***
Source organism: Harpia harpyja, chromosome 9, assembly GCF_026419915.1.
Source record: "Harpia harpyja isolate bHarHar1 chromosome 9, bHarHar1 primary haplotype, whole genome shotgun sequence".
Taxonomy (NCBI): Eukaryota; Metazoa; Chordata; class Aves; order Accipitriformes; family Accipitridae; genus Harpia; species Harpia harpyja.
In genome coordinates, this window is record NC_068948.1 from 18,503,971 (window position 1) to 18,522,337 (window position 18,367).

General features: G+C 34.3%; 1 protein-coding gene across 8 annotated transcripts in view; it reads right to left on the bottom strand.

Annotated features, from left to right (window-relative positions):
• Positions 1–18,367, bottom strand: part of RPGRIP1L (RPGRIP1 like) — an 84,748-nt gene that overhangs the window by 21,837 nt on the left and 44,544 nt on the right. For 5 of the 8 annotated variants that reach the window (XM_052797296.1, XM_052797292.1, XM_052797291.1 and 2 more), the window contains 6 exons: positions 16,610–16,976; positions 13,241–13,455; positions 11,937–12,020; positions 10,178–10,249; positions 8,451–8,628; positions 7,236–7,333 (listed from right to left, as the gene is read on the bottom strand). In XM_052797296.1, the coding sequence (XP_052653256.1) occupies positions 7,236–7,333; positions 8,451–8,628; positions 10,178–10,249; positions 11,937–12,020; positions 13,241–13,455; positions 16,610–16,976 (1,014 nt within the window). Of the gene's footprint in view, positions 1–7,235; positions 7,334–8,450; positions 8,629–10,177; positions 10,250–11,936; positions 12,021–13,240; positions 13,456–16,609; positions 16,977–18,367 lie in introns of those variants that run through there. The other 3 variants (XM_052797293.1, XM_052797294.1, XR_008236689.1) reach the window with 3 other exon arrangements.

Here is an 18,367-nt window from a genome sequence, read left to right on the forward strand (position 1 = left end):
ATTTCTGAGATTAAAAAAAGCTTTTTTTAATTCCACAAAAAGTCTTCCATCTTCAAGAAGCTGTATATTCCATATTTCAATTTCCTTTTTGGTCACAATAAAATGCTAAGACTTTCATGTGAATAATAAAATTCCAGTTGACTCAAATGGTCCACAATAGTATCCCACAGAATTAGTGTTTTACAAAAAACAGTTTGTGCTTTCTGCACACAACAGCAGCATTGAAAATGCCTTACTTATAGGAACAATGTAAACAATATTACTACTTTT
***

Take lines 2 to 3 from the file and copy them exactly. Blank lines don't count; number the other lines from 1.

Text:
Source record: "Harpia harpyja isolate bHarHar1 chromosome 9, bHarHar1 primary haplotype, whole genome shotgun sequence".
Taxonomy (NCBI): Eukaryota; Metazoa; Chordata; class Aves; order Accipitriformes; family Accipitridae; genus Harpia; species Harpia harpyja.